Digital technology supporting young people
On behalf on the Nominet Trust, we have been working on to explore key messages on how digital technologies can support young people to engage socially and economically with their communities. You can find the latest blog posts from the project here. From an initial online crowd sourcing process and a roundtable workshop at the RSA in April 2012, 10 key messages were drawn out.
This storify seeks to curate key online content on one of these messages - using real-life examples, linking to research and providing insights for action.
Youth culture is diverse
- Channel 4's UK Tribes project has carried out research to identify over 23 youth cultures, from Mainstream and Aspirant, to Urban, Alternative and Leading Edge. The tribes website and research offers insights into what different groups of young people might be into - from entertainment interests to technology and media consumption.
- (Use the password 'iblametheparents' to get into all the details on the UK Tribes website). You can also find a range of insights in a 2009 publication by Xtreme Information market researchers.
Technology and diversity: does the Internet support diversity?Online communities can support young people to express their true identity, but they can also constrain and limit. @sparkandmettle told us about the Young Foundation's Plugged In, Untapped report that explores the problem of digital homophily among young people, particularly those from lower socio-economic backgrounds.
- The internet has the potential to allow a wider range of expression - and to let diverse groups express themselves: but that doesn't happen automatically. Whilst many early uses of the Internet focussed on it's ability to connect people across boundaries, now when we go online with social networks, we often take our existing networks, and the boundaries they might create, online with us. Eli Pariser has highlighted how people might get caught in a 'filter bubble' that doesn't show them the diversity of content on the web.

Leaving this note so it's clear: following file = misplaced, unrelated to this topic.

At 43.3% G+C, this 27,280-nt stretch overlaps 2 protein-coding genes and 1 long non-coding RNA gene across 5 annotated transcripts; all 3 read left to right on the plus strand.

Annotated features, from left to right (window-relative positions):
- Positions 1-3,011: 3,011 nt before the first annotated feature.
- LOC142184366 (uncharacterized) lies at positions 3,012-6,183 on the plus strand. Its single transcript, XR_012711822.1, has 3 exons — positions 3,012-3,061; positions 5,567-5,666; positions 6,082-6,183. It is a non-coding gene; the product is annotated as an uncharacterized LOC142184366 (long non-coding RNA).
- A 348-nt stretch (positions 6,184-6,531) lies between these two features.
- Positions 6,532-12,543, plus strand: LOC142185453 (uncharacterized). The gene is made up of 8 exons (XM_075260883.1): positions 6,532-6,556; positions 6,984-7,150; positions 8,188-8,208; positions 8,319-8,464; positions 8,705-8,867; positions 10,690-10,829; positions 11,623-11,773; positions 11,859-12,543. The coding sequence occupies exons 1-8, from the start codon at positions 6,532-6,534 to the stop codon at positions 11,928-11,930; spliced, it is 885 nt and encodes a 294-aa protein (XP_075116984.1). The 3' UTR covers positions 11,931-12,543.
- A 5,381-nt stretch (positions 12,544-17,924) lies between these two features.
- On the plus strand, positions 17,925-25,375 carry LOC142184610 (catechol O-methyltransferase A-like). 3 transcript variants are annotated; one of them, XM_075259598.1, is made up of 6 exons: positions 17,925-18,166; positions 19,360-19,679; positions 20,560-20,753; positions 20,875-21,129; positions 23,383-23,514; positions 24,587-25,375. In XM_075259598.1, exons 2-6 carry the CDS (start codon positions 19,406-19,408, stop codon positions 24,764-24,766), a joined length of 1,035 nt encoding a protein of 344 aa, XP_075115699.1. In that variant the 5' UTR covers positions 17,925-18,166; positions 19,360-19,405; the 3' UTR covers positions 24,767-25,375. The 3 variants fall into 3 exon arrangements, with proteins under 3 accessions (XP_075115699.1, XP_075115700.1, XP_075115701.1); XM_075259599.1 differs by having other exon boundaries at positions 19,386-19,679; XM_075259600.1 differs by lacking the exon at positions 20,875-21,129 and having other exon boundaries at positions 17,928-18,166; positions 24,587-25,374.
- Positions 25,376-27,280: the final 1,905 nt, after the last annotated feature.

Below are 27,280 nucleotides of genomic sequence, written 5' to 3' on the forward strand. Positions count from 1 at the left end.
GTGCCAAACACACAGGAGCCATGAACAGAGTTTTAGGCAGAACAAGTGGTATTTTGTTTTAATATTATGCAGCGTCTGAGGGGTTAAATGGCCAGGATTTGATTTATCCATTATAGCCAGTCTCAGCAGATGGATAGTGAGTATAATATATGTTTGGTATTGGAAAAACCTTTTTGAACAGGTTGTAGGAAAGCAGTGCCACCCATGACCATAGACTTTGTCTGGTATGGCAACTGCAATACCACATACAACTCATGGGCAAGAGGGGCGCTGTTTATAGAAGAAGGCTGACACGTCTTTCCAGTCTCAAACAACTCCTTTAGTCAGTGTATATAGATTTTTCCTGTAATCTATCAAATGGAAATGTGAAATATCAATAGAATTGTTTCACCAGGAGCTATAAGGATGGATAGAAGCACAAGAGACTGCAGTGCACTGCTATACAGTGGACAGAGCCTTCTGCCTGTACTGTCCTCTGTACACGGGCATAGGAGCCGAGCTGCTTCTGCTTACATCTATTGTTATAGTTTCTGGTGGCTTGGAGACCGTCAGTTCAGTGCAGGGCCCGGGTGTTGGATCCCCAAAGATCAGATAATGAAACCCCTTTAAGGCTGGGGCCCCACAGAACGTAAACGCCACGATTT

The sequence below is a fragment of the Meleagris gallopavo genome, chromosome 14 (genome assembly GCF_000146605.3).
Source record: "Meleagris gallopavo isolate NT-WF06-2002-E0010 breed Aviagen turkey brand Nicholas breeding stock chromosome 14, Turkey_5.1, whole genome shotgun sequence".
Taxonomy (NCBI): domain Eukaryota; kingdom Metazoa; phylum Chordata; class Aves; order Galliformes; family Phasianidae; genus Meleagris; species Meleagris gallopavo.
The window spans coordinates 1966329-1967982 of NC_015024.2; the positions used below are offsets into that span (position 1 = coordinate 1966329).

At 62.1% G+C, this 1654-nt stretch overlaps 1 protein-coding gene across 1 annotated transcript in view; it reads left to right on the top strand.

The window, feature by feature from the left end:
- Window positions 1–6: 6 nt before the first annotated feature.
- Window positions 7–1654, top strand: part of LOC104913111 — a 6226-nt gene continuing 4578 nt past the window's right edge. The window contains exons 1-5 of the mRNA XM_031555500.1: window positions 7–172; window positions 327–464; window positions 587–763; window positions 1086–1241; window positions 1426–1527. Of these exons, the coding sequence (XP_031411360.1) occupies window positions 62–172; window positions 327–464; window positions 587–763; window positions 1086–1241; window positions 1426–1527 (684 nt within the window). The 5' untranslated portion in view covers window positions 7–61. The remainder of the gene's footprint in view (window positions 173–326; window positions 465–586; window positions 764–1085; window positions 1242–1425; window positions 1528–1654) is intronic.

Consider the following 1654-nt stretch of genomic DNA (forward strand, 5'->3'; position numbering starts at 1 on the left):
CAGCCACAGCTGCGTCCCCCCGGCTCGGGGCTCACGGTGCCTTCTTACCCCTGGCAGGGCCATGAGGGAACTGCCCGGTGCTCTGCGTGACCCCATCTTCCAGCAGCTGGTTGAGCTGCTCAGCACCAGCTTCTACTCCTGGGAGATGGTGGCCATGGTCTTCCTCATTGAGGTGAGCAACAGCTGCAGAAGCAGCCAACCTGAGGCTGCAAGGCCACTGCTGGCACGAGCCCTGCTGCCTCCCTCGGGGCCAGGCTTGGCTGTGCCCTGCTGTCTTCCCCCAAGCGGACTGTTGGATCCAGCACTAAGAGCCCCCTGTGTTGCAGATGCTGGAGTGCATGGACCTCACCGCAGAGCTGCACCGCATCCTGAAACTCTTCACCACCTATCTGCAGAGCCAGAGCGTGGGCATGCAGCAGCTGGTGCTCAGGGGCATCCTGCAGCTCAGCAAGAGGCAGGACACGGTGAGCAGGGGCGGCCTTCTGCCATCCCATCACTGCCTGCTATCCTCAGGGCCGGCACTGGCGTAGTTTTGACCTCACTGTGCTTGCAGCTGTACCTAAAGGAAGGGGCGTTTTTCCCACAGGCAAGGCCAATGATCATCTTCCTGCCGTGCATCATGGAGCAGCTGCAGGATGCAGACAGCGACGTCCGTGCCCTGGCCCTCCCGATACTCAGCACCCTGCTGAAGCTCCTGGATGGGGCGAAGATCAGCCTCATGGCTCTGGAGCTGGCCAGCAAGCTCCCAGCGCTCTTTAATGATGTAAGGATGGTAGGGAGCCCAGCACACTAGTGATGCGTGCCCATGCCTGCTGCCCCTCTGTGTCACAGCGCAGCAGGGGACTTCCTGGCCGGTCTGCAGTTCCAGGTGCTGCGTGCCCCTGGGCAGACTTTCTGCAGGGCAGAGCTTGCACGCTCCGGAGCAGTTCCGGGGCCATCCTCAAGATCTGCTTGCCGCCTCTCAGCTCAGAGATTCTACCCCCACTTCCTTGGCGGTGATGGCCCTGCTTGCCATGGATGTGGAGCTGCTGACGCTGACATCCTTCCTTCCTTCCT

- (In fact, as we were putting together this list, we realised we were struggling to find diverse views from young people searching Google: we were just getting pages of content from people we already knew about because Google was customising the results based on our social networks. We had to turn to a search engine that doesn't 'bubble' - DuckDuckGo to get alternative search results and input)
Young people have diverse experiences
- One of the messages suggested in our April workshop was "Find young people's truth and reality: understand the diversity and individual experiences of young people". Take a few minutes to watch two or three of the different videos in the MediaBox gallery to hear from different young people sharing their experiences. Going direct to listen to young people gets beyond marketing categories, to find the real lived stories of young people.
- With the diversity of youth, does the label 'Young people' really make sense at all? As one workshop contributor put it: "One of the problems is calling them ‘young people.’ The range and difference in life styles amongst that age group is huge - some are builders, finance execs, students, live at home, GCSES, Masters, workers, etc. We need to call them what they are. The diversity is as huge as we recognise with adults. Need to recognise the diversity."
- Using the label 'youth' could be counter productive if it leads us to ignore the connections and commonalities that 16 - 24 year olds have with other age groups, as this discussion of youth at the Internet Governance Forum explores:
Who are you trying to reach?
- As @owl_food and @hi8ussouth reminded us: "Within the diversity of ‘young people’ it is key to recognise specific differences between age groups, and craft conversations, consultations, and design of initiatives accordingly. For example, 16-18yr olds in Poplar are potentially v different to 18-21yr olds in Peckham … certainly when considering motivations / needs."
Working with a recognition of diversityRecognising the diversity of youth might lead to projects that focus on the long tail or that identify and target particular populations of young people. Recognition of diversity might also drive projects that are built around personalisation. Alternatively, your innovation might be focussed behind the scenes in ways that let other people contextualise it for particular groups of young people, or by working peer-to-peer you can reach people with a wide range of experiences.Leave a comment if you've got another way of responding to the diversity of youth when developing new digital innovations...
Shape this story
What are we missing? The clips and snippets above are designed to help someone new to the idea of MESSAGE (e.g. co-design) to think about how it might apply to their work. We know there are lots more links, video clips, slide shows and photos out there we could include here, and other lines of this story we could expand upon. But we need your help to find them. You can tweet us @alexjamesfarrow, @timdavies or @davidwilcox with ideas, or drop in your comments below.